Baptism is only an external sign of an internal change. It is like wearing a wedding ring. Wearing a wedding ring doesn't make you married. A married person taking off a wedding ring doesn't make them unmarried.
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Old 12-17-2004, 09:51 AM   #67
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Originally posted by Dreadsox
I guess a key question here is do you believe God can reveal himself to different people in different ways.

If you believe that God is the creator of ALL people, and the God of everything, then why would God offer to be "exclusive" to the wandering nomads of the Middle East.

Are we this biased as to believe that the creator of all did not participate in the rest of creation? God exclusively just spent time working on the Middle East?

Or is it possible God spent time with the other people as part of the creation.
Wow. Quite a few good questions.

1. I cannot say that God is limited in how He reveals Himself. At the same time, I cannot claim that God has revealed Himself to me in a way that is inconsistant with established revelation: the Bible. To say otherwise is create my own god.

2. God, in His Sovereignty, can pick and choose who He wants. The fact He picked the Hebrews does not limit Him in any way.

3. How do you get to this conclusion? God's overall plan is for all people. He elected to start with the Hebrews.

4. Romans 1:19-20 "since what may be known about God is plain to them, because God has made it plain to them. For since the creation of the world God's invisible qualities–his eternal power and divine nature–have been clearly seen, being understood from what has been made, so that men are without excuse."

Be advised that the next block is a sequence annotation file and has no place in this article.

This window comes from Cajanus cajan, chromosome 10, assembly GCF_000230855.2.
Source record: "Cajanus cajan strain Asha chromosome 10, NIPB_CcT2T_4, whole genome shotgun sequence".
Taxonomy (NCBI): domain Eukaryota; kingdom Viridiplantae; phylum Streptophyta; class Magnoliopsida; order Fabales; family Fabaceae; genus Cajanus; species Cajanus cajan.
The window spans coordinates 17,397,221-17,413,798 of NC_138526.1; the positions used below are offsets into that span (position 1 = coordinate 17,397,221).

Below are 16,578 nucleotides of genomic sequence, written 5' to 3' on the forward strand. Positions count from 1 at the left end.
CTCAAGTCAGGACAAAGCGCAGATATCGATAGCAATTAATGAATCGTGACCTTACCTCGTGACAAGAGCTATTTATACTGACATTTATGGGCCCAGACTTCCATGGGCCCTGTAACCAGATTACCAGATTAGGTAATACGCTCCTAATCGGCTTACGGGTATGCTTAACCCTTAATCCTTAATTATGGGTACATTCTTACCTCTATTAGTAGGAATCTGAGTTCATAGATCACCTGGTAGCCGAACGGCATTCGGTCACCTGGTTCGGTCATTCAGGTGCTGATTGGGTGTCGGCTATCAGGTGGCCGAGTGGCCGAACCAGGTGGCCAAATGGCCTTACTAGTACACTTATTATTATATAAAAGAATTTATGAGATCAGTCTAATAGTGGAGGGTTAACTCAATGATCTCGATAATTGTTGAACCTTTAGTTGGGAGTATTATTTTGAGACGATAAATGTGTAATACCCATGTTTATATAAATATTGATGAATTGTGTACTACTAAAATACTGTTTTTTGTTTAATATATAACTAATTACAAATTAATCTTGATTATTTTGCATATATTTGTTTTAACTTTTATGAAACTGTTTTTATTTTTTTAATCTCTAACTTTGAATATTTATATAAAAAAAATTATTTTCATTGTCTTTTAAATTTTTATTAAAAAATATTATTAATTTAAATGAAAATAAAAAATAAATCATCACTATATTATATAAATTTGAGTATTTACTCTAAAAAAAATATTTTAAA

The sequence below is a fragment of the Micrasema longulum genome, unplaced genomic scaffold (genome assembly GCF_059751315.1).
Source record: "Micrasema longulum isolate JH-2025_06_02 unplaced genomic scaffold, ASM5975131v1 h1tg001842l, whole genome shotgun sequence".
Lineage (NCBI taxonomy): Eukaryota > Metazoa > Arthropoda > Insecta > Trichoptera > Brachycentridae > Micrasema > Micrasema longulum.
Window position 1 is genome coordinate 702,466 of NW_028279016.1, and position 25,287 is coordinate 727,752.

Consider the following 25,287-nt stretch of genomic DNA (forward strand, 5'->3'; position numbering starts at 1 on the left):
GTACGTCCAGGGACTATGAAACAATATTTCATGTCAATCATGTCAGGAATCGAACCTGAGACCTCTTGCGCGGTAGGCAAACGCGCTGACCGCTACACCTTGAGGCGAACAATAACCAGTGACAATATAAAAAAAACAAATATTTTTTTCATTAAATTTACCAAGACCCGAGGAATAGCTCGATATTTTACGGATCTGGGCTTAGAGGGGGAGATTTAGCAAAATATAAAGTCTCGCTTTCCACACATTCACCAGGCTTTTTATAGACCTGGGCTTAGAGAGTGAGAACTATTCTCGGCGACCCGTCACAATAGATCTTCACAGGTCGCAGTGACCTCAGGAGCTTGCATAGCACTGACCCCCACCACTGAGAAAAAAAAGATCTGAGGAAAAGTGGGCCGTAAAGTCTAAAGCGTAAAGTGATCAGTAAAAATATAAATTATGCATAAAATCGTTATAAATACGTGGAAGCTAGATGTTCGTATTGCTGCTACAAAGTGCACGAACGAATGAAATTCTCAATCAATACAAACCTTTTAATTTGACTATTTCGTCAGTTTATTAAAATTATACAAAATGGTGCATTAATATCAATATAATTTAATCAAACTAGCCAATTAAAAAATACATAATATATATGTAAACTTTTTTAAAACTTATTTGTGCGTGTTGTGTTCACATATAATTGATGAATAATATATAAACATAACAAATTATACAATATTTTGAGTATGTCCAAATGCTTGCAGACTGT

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Old 12-17-2004, 09:52 AM   #68
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Originally posted by Dreadsox
He was the way the truth and the life for the Jewish tradition. If Christ had walked into the middle of Africa and said those words they would not have meant diddly to them. In the context of Christ trying to reclaim the temple, the true intent of the "law" he is the way the truth and the life.
On what basis do you limit Jesus' words?

The exact same could be said of all the other commands that we want to follow - it was only for the Jewish tradition.
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Old 12-17-2004, 10:22 AM   #69
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Originally posted by thacraic


Why are you even asking this when I answered it in my post?

I shared with you my views on baptism. What else can I say?
Maybe I wanted clarification...thanks for answering.
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Old 12-17-2004, 10:26 AM   #70
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Originally posted by thacraic
[B]